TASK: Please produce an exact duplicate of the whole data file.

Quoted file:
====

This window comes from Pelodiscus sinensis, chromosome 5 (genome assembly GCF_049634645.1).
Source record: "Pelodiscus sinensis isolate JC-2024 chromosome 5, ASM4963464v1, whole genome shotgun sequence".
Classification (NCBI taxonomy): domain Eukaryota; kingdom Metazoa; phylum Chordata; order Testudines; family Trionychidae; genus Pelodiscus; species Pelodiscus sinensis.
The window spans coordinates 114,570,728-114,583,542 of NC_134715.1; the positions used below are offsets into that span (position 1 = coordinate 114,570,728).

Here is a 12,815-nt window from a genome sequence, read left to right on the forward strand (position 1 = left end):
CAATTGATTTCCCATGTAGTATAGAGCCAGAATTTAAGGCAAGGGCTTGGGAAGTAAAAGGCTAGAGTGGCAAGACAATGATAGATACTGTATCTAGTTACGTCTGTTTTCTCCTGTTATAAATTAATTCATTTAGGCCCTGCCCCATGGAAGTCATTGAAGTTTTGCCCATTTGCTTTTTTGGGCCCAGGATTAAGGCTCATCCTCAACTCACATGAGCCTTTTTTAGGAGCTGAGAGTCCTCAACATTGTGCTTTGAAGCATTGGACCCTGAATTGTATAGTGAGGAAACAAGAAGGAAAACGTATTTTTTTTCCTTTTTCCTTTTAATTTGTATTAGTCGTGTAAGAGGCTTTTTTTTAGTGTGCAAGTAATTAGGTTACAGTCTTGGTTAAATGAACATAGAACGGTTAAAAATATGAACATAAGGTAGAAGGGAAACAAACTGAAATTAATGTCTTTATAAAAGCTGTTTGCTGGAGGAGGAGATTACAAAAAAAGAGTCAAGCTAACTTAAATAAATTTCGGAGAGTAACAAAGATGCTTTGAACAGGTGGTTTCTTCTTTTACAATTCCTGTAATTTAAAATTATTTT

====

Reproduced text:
This window comes from Pelodiscus sinensis, chromosome 5 (genome assembly GCF_049634645.1).
Source record: "Pelodiscus sinensis isolate JC-2024 chromosome 5, ASM4963464v1, whole genome shotgun sequence".
Classification (NCBI taxonomy): domain Eukaryota; kingdom Metazoa; phylum Chordata; order Testudines; family Trionychidae; genus Pelodiscus; species Pelodiscus sinensis.
The window spans coordinates 114,570,728-114,583,542 of NC_134715.1; the positions used below are offsets into that span (position 1 = coordinate 114,570,728).

Here is a 12,815-nt window from a genome sequence, read left to right on the forward strand (position 1 = left end):
CAATTGATTTCCCATGTAGTATAGAGCCAGAATTTAAGGCAAGGGCTTGGGAAGTAAAAGGCTAGAGTGGCAAGACAATGATAGATACTGTATCTAGTTACGTCTGTTTTCTCCTGTTATAAATTAATTCATTTAGGCCCTGCCCCATGGAAGTCATTGAAGTTTTGCCCATTTGCTTTTTTGGGCCCAGGATTAAGGCTCATCCTCAACTCACATGAGCCTTTTTTAGGAGCTGAGAGTCCTCAACATTGTGCTTTGAAGCATTGGACCCTGAATTGTATAGTGAGGAAACAAGAAGGAAAACGTATTTTTTTTCCTTTTTCCTTTTAATTTGTATTAGTCGTGTAAGAGGCTTTTTTTTAGTGTGCAAGTAATTAGGTTACAGTCTTGGTTAAATGAACATAGAACGGTTAAAAATATGAACATAAGGTAGAAGGGAAACAAACTGAAATTAATGTCTTTATAAAAGCTGTTTGCTGGAGGAGGAGATTACAAAAAAAGAGTCAAGCTAACTTAAATAAATTTCGGAGAGTAACAAAGATGCTTTGAACAGGTGGTTTCTTCTTTTACAATTCCTGTAATTTAAAATTATTTT